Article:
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How the Sausage Gets Made

This article was written by in Personal Development. 10 comments.

No one wants to know how the sausage gets made.

I admit that most people would find the last few years of my life somewhat strange. I started on a path to improve my finances about ten years ago. I saw my lack of savings and my increasing debt, and I started trying to determine how I could turn my situation around while still working for a non-profit organization, earning enough for my long commute to the office and not much else. I started reading the “living below your means” message board at The Motley Fool, which helped me learn some tricks of the trade. I downloaded a free clone of Microsoft Money and switched my notebook computer from Windows to a free version of Linux just so I could run the software.

I was a long-time blogger, so after my journey towards financial improvement began, I started this website to help me track my finances. The main purpose was to use Consumerism Commentary as an outlet for me to learn more about personal finance and track my personal progress month after month. After the end of each month, I post a monthly net work report that helps me evaluate my progress and analyze my spending, saving, and income.

Though it was never the intent, Consumerism Commentary tuned into a business in its own right, earning revenue, affecting those numbers I posted every month. No longer was my financial improvement a result of just managing my money better, making better spending choices, and finding odd ways to earn income here and there. For the last few years, the increase in my net worth is due in no uncertain terms to Consumerism Commentary itself.

This is why I completely understand when I receive comments about my financial progress like this:

Unfortunately for us, your success story is no longer relevant for us (yes, the blog will contain quality articles in the future). I’m just talking about your particular path — similar to getting rich by creating a blog about getting rich, or becoming successful by writing a book about becoming successful.

It always bothered me when I see a heavily marketed book about getting rich through marketing, or a multi-level affiliate marketing scheme centered around a product that offers nothing but the multi-level affiliate marketing scheme itself. I know where this visitor is coming from. At one time, my financial progress was enhanced mostly by just making better choices, but now the story of my financial progress has become the driver of my success.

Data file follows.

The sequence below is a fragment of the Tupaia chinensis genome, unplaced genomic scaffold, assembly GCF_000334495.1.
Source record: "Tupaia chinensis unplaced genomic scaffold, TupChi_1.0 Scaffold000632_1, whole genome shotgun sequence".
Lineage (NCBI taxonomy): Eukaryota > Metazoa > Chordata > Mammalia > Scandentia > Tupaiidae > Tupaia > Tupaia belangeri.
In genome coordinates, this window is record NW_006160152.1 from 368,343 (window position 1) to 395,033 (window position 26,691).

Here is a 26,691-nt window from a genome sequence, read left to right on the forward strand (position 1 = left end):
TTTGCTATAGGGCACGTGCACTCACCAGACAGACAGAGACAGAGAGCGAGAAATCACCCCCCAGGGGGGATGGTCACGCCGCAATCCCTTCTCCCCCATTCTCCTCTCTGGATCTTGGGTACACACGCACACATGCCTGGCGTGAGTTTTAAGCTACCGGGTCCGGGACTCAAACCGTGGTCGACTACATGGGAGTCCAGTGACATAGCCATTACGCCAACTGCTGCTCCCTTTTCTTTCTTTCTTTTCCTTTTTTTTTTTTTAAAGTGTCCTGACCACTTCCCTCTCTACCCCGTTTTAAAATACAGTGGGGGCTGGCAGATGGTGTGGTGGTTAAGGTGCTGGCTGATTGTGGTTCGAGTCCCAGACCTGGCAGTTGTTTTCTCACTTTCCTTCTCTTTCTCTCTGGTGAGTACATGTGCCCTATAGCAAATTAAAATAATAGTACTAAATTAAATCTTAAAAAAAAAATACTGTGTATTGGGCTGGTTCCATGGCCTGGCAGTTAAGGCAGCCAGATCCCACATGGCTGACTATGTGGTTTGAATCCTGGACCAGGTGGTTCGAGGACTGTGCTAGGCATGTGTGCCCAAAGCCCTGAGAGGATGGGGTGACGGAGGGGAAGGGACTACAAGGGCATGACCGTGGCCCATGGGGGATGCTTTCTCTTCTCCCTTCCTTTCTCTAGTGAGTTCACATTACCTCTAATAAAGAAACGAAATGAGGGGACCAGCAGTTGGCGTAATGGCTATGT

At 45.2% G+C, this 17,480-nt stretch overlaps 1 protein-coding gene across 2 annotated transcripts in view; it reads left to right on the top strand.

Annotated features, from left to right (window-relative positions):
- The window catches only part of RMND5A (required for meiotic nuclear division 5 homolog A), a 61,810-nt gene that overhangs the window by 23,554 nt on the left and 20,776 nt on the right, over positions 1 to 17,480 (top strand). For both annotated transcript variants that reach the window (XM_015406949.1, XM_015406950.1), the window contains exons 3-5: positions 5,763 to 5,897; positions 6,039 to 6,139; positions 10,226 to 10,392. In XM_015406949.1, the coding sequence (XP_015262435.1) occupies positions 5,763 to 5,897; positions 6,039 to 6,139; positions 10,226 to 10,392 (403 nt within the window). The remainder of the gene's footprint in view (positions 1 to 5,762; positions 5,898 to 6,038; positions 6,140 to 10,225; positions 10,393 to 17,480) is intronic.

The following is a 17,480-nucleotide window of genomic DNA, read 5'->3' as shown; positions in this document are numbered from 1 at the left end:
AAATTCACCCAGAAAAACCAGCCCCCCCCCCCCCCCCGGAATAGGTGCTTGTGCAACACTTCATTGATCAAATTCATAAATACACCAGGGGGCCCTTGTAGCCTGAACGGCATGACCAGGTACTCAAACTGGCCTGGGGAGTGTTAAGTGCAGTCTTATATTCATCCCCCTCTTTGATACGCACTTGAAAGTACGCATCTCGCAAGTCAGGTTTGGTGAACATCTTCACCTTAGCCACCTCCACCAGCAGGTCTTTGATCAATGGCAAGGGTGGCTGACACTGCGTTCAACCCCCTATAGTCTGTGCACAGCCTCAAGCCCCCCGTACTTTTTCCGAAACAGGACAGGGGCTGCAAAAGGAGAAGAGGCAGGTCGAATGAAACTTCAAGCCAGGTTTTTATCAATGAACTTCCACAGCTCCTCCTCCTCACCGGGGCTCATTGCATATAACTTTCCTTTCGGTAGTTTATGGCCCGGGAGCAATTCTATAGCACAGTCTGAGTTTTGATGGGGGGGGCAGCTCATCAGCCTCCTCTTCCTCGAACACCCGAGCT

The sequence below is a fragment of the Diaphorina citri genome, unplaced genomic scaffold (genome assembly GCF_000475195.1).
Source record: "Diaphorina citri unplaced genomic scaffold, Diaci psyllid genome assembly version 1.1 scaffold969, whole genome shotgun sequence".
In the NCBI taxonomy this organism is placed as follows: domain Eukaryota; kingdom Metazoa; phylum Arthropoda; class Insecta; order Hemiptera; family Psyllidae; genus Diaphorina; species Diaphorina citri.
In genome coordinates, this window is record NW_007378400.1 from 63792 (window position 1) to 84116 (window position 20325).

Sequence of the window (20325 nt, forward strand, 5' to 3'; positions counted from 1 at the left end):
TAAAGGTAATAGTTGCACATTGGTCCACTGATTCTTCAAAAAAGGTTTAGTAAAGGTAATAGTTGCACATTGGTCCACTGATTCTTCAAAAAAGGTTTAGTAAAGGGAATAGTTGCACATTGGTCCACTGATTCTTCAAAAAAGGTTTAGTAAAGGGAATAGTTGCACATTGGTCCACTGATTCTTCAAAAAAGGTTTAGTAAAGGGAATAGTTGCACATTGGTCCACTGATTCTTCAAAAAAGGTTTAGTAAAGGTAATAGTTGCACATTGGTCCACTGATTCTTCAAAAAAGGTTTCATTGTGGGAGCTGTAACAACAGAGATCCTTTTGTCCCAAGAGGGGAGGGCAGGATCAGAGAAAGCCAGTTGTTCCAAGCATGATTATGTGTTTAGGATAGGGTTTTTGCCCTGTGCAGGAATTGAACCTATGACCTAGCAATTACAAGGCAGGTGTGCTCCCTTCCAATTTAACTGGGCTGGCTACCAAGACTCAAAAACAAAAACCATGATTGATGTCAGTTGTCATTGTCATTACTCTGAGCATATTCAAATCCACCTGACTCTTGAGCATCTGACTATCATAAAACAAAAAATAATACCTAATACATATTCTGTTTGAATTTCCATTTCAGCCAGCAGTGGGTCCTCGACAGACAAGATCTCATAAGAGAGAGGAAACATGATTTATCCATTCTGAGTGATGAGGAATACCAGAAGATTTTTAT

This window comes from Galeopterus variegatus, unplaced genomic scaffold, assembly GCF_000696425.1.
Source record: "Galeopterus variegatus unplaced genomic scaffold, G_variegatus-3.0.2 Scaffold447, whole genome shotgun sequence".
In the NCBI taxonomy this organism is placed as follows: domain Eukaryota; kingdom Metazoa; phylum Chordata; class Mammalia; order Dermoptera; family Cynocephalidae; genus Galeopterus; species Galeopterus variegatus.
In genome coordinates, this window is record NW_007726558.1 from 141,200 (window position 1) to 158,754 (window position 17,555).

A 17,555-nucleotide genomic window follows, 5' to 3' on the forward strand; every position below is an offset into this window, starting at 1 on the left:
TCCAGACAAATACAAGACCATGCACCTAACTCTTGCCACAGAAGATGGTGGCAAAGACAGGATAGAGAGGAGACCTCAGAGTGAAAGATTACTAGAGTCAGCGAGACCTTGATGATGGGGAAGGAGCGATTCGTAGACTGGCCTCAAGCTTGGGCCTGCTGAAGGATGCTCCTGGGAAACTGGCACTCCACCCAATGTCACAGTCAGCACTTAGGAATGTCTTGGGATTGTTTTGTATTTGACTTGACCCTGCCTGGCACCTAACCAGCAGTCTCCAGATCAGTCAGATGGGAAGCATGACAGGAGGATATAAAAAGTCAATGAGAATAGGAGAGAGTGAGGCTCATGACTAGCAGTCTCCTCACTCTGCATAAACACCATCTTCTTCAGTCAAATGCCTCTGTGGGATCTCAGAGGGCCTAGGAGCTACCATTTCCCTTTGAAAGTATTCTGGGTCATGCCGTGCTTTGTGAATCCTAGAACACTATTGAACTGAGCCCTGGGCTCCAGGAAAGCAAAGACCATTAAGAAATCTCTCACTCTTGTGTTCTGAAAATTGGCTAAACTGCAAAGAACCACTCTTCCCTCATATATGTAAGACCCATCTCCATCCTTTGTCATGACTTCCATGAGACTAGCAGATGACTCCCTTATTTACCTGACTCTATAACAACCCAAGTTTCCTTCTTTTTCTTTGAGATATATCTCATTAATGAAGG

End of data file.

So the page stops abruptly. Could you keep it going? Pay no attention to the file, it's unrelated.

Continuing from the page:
I have tried to keep the business of blogging outside of Consumerism Commentary because I know it does not interest most readers. Other personal finance blogs whose readers are primarily other personal finance bloggers often find it necessary to write about blogging because other bloggers like reading it. I don’t write for other bloggers, though, so I leave those topics alone for the most part. Nevertheless, the way I have progressed financially does not apply specifically to most casual readers who are not interested in building a web-based business that relies on advertising or product sales.

I do believe that my journey may still apply to most people in general terms. It may not be building a successful website with an advertising-based revenue model that drives the revenue. In fact, it may not even be starting a business that improves one’s personal finances. I think the most important takeaway applies to everyone in some form. The approach that I’ve been taking to my life can be summed up in three points:

  • You don’t need to live your life by someone else’s rules. I knew I wouldn’t fit in with the world of education as a teacher. I knew a corporate environment wasn’t right for me, either. I had my own ideas for living and I needed to find a way to make it happen for me.
  • You are in control. Any situation you are in is the result of choices you make. There may be some extreme circumstances that prevent this from being 100% true all of the time — there are a few things beyond one’s control, but only a few.
  • Find your passion. It’s almost always possible to earn a living doing something you love doing if you make your passion the center of your life. Life is too short not to enjoy all twenty-four hours a day. I made many sacrifices in my life by devoting most of my waking life outside of my day job and a good portion of the time I should have been sleeping to my online projects, and sometimes those crazy sacrifices are necessary.